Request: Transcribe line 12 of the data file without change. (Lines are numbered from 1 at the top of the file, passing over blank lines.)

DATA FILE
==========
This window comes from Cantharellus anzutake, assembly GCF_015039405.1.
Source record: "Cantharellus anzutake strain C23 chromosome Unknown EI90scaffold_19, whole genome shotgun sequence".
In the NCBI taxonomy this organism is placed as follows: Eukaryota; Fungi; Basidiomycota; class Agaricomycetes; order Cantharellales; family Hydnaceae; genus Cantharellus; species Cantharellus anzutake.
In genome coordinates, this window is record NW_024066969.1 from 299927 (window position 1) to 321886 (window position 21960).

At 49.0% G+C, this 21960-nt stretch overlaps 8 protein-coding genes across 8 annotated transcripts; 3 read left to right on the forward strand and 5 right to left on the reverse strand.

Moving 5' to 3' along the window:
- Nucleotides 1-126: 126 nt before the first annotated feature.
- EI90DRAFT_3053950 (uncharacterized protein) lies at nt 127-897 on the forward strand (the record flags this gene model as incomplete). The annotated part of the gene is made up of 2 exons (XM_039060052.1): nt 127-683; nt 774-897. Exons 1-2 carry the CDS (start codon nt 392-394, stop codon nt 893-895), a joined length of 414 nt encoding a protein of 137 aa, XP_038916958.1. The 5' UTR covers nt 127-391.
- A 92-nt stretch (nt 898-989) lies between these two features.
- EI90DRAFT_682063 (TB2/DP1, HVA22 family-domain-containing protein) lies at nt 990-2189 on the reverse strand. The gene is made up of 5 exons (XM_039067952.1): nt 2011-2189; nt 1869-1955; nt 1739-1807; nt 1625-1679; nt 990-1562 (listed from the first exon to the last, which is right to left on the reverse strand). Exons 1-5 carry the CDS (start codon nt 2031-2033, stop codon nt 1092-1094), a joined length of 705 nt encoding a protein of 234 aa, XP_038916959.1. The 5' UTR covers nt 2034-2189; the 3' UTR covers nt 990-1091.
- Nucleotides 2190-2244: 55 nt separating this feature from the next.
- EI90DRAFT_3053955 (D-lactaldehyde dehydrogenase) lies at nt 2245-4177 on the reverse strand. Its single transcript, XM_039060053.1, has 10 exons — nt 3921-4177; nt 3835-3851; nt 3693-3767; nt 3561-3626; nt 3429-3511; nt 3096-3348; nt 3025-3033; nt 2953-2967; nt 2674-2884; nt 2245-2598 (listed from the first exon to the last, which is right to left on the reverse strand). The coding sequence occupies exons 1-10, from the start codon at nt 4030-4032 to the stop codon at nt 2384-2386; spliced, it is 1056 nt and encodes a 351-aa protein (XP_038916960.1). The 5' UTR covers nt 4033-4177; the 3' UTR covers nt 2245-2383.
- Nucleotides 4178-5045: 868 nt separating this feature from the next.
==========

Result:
- EI90DRAFT_3053955 (D-lactaldehyde dehydrogenase) lies at nt 2245-4177 on the reverse strand. Its single transcript, XM_039060053.1, has 10 exons — nt 3921-4177; nt 3835-3851; nt 3693-3767; nt 3561-3626; nt 3429-3511; nt 3096-3348; nt 3025-3033; nt 2953-2967; nt 2674-2884; nt 2245-2598 (listed from the first exon to the last, which is right to left on the reverse strand). The coding sequence occupies exons 1-10, from the start codon at nt 4030-4032 to the stop codon at nt 2384-2386; spliced, it is 1056 nt and encodes a 351-aa protein (XP_038916960.1). The 5' UTR covers nt 4033-4177; the 3' UTR covers nt 2245-2383.